According to many conspiracy theorists, you do indeed ship our documents to Antarctica before sending them back to Pakistan. They believe that since we are constantly denied visas and our passports are often hijacked for month on end, a few sympathetic White people decided that our passports should at least be allowed to travel. Now, since it is going to make a stop over in a land full of penguins, I was wondering if you could please send me a pair along with my passport. However, since penguins also have homosexual members, could you please ensure that one is male and the other is female? I only say this because it would be nice to have a family of penguins as a souvenir for my passport’s holiday since I doubt I’ll get my passport in time to go on mine. I have absolutely nothing against homosexuals; in fact my biggest desire is to produce a gay son one day.
Again, thanks for the wonderful treatment and the delay has just been the most wonderful thing ever. I missed my 10 year high school reunion. I cry every day when I see the pictures. I’m desperate to go see my friends, but why am I telling you this? You obviously don’t care…
February 25, 2009
“You need to let go of the past! You are too rigid. You need to move on,” he said as soon as he displayed my cards. “Put it behind you. You need movement.”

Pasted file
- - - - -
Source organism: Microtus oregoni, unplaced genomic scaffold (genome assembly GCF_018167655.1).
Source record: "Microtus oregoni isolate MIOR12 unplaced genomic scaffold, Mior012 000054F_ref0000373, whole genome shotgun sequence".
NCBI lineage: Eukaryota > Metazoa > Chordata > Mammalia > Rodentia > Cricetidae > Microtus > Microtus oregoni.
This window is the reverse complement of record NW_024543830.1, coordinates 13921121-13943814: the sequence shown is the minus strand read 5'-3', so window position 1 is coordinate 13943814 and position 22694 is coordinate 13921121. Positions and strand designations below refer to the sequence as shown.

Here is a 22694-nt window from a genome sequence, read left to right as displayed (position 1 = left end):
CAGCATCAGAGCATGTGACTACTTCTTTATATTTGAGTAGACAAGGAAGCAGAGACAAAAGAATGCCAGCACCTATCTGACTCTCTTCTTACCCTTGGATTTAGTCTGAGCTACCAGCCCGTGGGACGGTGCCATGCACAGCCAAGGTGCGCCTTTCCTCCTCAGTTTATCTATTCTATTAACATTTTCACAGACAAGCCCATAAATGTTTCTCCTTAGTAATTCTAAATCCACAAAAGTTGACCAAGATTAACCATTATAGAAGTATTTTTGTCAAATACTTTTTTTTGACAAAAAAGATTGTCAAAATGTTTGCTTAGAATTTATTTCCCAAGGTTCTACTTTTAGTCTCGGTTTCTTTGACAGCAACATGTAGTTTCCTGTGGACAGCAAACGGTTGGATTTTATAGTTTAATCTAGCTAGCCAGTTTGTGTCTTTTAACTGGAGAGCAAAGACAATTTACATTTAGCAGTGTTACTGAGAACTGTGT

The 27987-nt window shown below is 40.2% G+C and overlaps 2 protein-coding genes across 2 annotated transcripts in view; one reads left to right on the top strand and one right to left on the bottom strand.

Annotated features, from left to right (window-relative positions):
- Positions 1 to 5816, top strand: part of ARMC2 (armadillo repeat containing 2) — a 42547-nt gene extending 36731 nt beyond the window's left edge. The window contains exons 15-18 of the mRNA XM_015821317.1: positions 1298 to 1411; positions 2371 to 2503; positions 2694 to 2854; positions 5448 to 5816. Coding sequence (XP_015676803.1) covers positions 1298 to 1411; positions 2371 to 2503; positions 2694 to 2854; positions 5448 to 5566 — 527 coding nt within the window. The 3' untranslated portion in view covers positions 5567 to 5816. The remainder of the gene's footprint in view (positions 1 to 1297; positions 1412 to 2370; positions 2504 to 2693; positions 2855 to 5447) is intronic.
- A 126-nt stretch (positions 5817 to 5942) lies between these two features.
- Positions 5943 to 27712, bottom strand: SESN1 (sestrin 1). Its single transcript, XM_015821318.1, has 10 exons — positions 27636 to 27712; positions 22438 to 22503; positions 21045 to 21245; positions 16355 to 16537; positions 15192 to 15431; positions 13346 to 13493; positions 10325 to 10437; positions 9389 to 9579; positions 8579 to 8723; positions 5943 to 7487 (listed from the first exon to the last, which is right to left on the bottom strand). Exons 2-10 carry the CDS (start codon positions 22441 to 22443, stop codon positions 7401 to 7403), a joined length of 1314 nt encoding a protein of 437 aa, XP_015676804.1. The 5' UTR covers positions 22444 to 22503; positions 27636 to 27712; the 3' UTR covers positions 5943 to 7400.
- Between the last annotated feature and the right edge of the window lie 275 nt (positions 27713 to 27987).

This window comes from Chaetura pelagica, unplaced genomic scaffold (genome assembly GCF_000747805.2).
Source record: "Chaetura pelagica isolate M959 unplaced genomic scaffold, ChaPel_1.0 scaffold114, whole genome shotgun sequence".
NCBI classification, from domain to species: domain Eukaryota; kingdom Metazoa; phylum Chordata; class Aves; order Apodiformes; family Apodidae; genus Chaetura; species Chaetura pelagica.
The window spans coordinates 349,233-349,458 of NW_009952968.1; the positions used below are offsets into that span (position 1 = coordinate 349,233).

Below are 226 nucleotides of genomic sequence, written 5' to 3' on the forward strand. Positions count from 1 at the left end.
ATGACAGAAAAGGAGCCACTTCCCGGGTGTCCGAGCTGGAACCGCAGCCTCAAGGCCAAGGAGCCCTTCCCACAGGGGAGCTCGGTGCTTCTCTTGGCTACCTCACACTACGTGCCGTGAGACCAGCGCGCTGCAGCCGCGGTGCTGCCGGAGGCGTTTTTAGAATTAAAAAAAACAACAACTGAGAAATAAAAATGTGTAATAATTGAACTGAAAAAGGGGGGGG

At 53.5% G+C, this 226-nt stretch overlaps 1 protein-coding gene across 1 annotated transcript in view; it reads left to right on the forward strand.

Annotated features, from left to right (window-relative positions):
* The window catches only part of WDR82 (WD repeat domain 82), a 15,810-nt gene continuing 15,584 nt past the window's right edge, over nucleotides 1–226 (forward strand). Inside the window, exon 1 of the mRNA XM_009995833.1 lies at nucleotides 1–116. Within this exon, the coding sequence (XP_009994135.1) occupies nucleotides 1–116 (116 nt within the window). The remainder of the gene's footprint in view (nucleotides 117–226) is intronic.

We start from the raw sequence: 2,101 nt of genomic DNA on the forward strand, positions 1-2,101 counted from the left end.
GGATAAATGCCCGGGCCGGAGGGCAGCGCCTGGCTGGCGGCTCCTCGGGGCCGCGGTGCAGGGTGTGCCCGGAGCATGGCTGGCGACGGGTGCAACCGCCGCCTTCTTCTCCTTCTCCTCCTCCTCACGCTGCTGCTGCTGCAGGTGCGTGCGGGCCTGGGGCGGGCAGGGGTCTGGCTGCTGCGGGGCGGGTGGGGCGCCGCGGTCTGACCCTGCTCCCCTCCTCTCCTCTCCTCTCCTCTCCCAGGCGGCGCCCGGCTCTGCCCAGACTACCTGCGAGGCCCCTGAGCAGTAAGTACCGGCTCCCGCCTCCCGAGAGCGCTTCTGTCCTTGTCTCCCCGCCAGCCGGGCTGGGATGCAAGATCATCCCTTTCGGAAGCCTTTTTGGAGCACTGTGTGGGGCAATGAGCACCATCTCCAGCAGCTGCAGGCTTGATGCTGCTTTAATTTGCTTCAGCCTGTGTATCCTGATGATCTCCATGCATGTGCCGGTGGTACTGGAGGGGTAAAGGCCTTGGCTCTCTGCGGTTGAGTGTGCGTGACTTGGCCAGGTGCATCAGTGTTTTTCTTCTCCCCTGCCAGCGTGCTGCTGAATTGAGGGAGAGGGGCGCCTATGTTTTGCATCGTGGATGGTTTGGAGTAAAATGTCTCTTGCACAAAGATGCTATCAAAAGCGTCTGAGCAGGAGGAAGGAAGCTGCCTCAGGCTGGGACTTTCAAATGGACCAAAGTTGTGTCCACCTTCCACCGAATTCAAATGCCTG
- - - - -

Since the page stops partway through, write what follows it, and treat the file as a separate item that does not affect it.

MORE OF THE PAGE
There were many things he told me, the tarot card reader who sits in a gypsy van at the Brighton Pier, that were eerily accurate. Or was it because they were ambiguous? Isn’t that what this is all about? Like horoscopes that can apply to a variety of situations? Or is it because we want to read into it; we want to believe that the person sitting across from us is like a celestial human being?
The truth is that I am a rigid person. I am indeed a person who was (at that point since this was in December) hanging on the past, enraged by it, irritated by my inability to deal with many things that I thought I had left behind despite the fact that I had moved away and changed my life. But… aren’t we all always haunted by our pasts in some way or the other? I know I am not alone. I know he could have said the same thing to many other people and it would “fit” for them too.